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Aliasing
Antialiasing

(Terms of computer graphics)

When a line in a digital image runs at an angle, then it will often appear with jagged edges. This effect is caused by the regular pixel grid in the image, and is called aliasing.

Illustration of aliasing/antialiasing
Example of aliased and antialiased line.

To avoid this effect, the process of antialiasing paints some nearby pixels in an intermediate color or brighness. That way, the visuall appearance of the line (or an edge) is smoothed out.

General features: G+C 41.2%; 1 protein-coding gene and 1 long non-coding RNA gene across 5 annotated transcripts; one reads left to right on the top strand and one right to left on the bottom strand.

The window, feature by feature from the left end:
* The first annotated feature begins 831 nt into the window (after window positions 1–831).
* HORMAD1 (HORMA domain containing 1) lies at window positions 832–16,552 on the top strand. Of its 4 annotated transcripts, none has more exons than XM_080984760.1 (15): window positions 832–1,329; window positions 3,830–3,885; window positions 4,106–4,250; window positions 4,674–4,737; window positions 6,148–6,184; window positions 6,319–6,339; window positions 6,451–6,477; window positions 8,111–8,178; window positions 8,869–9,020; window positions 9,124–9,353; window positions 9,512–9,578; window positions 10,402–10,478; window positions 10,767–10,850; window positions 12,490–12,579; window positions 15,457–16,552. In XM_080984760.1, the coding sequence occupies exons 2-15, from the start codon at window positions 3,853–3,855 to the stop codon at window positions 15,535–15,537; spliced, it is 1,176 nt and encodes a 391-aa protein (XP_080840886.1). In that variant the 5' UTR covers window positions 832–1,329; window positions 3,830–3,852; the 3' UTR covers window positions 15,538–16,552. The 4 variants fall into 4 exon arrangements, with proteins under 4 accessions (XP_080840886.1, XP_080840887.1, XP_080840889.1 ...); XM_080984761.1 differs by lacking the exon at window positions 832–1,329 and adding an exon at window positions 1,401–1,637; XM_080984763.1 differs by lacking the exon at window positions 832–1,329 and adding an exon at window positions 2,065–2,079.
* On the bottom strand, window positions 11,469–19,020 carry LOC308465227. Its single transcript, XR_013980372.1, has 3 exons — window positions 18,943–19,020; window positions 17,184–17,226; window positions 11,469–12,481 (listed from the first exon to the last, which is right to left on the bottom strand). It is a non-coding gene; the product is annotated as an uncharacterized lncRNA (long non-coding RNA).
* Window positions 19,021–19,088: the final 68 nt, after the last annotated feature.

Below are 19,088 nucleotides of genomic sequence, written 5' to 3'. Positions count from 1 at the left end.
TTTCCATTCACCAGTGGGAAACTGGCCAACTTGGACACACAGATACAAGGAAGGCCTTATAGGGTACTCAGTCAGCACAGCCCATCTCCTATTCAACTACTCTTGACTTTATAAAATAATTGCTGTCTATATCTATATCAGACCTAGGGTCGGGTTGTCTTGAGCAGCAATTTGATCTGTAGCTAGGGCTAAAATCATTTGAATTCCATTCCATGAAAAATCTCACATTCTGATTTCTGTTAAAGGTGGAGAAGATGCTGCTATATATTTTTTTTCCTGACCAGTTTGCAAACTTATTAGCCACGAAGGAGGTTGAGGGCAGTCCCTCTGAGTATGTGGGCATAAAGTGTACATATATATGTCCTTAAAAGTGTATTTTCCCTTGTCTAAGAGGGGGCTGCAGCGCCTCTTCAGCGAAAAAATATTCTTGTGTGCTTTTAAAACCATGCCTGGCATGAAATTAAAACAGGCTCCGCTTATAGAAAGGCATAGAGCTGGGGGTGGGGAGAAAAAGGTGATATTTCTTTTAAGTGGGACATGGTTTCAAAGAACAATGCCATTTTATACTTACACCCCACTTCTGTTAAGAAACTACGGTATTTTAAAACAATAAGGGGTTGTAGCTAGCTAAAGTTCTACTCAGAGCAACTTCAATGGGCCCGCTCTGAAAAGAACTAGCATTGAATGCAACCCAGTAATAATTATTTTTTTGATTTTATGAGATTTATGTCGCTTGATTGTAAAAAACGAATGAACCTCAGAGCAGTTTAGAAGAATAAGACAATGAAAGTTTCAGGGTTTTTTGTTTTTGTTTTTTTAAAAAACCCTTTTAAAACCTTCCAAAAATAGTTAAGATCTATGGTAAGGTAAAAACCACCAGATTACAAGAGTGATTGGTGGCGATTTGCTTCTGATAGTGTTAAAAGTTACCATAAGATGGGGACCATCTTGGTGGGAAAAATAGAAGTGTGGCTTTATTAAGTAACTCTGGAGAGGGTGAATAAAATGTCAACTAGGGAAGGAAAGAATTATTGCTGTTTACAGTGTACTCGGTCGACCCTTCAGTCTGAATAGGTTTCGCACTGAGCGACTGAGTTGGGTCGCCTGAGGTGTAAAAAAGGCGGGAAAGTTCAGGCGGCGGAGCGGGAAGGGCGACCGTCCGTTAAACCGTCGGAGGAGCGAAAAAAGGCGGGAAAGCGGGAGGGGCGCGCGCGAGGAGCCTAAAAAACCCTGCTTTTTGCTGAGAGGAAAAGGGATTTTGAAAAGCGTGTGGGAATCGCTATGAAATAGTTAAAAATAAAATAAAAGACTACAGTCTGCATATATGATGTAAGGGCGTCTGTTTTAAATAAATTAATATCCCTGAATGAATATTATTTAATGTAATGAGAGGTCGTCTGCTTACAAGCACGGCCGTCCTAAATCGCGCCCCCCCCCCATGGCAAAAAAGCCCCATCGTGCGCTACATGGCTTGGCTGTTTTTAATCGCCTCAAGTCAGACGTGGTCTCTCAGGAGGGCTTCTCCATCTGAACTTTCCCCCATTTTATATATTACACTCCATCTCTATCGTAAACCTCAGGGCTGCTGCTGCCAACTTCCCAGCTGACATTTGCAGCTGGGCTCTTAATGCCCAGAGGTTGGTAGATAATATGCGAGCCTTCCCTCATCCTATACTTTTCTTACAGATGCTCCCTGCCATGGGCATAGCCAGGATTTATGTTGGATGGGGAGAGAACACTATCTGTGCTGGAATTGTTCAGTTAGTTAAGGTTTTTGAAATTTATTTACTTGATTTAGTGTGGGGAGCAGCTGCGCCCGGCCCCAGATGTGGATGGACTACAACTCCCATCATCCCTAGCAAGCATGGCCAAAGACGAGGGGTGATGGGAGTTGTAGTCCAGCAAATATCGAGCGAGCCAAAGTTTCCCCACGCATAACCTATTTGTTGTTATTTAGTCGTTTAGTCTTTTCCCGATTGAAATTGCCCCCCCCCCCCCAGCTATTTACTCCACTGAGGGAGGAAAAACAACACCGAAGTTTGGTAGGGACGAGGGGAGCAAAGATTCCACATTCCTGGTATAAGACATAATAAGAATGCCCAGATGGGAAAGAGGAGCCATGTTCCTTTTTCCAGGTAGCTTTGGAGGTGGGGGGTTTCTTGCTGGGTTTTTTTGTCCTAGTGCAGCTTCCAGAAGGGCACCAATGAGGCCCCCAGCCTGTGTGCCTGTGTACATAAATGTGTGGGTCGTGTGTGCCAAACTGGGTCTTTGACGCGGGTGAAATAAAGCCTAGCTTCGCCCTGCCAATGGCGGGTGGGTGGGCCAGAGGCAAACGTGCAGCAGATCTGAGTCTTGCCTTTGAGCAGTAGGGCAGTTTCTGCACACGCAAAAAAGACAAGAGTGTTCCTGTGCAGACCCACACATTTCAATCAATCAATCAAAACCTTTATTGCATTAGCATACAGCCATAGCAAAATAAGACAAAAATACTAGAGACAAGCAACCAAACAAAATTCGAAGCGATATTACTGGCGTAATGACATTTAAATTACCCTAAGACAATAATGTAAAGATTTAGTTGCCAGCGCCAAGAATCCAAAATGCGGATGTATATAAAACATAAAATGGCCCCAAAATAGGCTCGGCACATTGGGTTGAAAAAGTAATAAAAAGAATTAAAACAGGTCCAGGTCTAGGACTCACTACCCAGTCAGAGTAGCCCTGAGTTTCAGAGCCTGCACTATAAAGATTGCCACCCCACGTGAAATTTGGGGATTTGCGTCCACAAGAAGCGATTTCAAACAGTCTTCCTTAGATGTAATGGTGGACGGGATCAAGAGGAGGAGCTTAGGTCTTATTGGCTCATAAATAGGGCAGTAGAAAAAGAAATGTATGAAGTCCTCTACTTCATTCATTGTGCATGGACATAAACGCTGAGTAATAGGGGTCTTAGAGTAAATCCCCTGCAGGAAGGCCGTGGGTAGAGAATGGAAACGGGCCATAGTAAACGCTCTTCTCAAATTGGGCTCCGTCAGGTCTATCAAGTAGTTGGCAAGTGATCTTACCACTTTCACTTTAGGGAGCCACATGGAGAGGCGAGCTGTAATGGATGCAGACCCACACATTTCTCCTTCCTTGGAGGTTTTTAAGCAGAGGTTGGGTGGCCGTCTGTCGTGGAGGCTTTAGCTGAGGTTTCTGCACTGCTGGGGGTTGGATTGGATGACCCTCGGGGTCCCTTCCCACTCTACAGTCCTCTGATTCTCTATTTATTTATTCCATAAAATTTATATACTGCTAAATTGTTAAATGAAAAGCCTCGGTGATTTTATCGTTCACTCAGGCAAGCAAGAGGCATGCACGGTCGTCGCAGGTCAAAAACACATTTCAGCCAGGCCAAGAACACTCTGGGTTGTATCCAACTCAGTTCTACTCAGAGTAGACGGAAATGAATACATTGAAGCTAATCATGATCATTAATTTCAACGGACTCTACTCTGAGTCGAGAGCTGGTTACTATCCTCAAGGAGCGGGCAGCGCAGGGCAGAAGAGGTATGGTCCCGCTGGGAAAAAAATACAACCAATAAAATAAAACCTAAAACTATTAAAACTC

The problem of aliasing is prevalent in synthetic images created by methods such as raytracing. Some programs try to circumvent it by sending more than one ray per pixel (oversampling), and interpolating their result. With the Radiance software, the same result is reached by rendering an image that is two or three times as big as the target size with rpict(1), and then filtering this intermediate image down to scale with pfilt(1). To get even smoother results, the image can also be rendered with jittered sampling.

 

References:
   image filtering
jittered sampling
Radiance_software
raytracing
 
 
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aliasing    Das Aliasing
antialiasing    Das Antialiasing
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